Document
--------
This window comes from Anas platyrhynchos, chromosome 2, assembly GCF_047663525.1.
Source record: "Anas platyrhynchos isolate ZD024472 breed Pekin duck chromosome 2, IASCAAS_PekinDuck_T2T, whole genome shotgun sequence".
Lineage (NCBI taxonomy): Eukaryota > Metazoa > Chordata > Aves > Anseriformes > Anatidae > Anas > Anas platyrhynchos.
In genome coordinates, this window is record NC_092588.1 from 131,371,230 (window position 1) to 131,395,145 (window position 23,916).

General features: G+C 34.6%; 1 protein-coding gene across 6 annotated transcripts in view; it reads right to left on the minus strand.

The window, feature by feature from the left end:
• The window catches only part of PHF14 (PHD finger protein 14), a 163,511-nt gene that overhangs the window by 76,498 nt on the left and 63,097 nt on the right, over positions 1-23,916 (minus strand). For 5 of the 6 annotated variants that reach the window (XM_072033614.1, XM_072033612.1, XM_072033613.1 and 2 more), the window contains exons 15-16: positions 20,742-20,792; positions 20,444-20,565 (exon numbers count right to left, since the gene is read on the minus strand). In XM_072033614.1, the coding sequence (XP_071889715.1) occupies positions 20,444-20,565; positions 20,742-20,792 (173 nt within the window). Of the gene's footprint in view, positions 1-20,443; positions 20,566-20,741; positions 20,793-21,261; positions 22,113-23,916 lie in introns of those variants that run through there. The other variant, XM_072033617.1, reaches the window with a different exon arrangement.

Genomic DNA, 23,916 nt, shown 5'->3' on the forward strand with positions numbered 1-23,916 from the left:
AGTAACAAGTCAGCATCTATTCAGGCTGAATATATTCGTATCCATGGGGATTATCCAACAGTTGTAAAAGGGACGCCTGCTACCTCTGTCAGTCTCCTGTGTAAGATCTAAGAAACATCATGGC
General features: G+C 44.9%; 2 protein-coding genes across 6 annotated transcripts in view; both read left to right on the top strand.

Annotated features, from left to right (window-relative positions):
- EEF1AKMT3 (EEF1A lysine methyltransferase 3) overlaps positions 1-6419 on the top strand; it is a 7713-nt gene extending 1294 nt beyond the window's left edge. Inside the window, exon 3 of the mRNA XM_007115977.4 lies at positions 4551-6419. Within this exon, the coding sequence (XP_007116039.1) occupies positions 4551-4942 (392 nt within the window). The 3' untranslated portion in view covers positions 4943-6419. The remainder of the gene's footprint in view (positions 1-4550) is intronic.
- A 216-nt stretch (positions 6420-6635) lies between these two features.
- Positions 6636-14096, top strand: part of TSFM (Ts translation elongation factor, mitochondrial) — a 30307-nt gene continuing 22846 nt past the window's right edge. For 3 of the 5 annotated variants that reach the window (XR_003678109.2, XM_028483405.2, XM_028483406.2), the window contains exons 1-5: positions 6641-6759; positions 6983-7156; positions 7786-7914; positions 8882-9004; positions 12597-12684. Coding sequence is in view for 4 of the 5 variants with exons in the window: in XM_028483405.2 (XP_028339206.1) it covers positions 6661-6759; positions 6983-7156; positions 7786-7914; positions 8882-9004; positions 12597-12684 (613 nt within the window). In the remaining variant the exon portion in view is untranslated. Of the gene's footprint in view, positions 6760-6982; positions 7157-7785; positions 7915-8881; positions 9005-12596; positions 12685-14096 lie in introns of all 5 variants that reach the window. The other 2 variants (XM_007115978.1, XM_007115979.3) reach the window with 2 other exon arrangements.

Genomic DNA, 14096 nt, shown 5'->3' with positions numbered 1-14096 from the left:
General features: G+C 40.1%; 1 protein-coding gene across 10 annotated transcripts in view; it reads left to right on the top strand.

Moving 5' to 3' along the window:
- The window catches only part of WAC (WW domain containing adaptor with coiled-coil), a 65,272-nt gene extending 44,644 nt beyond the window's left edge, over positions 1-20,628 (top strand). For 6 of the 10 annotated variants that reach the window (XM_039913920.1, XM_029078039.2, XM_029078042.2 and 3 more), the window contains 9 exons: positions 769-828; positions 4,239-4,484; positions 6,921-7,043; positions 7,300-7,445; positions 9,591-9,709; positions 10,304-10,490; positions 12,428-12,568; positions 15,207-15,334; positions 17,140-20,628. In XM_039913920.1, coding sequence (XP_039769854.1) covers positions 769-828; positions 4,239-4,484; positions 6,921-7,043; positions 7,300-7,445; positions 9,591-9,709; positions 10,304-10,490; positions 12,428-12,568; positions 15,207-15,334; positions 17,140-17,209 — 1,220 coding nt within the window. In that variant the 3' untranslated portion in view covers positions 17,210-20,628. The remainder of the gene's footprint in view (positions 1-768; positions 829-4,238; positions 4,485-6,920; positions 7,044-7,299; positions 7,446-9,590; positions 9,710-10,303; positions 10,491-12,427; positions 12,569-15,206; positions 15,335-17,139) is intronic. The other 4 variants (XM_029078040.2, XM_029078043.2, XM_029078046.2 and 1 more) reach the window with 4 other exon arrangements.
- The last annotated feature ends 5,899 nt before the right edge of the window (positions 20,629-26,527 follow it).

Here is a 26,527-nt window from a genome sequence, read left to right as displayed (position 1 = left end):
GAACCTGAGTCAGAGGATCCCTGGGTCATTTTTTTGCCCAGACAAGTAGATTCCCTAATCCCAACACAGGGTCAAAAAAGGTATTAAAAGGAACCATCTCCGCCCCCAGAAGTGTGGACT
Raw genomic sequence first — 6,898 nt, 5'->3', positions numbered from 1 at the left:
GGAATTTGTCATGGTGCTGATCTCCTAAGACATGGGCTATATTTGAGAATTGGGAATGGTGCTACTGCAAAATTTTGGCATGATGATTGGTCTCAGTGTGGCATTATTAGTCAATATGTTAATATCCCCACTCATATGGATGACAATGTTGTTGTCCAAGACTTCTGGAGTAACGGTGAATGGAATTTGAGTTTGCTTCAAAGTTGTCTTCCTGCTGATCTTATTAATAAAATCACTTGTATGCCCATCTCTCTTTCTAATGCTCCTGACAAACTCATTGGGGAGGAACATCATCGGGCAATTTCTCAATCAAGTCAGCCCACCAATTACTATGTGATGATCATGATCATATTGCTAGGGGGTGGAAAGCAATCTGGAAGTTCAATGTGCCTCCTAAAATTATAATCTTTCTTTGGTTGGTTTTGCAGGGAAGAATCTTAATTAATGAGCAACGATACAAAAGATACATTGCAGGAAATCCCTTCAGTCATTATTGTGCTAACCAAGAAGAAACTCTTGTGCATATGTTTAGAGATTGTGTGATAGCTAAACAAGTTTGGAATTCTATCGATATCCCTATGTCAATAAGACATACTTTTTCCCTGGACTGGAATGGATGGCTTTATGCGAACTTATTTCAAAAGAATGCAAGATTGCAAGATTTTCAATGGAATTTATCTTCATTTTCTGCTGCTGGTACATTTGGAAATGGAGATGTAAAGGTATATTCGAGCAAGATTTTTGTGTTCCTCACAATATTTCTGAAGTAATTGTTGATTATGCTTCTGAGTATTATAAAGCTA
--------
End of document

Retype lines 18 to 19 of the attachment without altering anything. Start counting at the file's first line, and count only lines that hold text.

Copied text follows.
- The window catches only part of WAC (WW domain containing adaptor with coiled-coil), a 65,272-nt gene extending 44,644 nt beyond the window's left edge, over positions 1-20,628 (top strand). For 6 of the 10 annotated variants that reach the window (XM_039913920.1, XM_029078039.2, XM_029078042.2 and 3 more), the window contains 9 exons: positions 769-828; positions 4,239-4,484; positions 6,921-7,043; positions 7,300-7,445; positions 9,591-9,709; positions 10,304-10,490; positions 12,428-12,568; positions 15,207-15,334; positions 17,140-20,628. In XM_039913920.1, coding sequence (XP_039769854.1) covers positions 769-828; positions 4,239-4,484; positions 6,921-7,043; positions 7,300-7,445; positions 9,591-9,709; positions 10,304-10,490; positions 12,428-12,568; positions 15,207-15,334; positions 17,140-17,209 — 1,220 coding nt within the window. In that variant the 3' untranslated portion in view covers positions 17,210-20,628. The remainder of the gene's footprint in view (positions 1-768; positions 829-4,238; positions 4,485-6,920; positions 7,044-7,299; positions 7,446-9,590; positions 9,710-10,303; positions 10,491-12,427; positions 12,569-15,206; positions 15,335-17,139) is intronic. The other 4 variants (XM_029078040.2, XM_029078043.2, XM_029078046.2 and 1 more) reach the window with 4 other exon arrangements.
- The last annotated feature ends 5,899 nt before the right edge of the window (positions 20,629-26,527 follow it).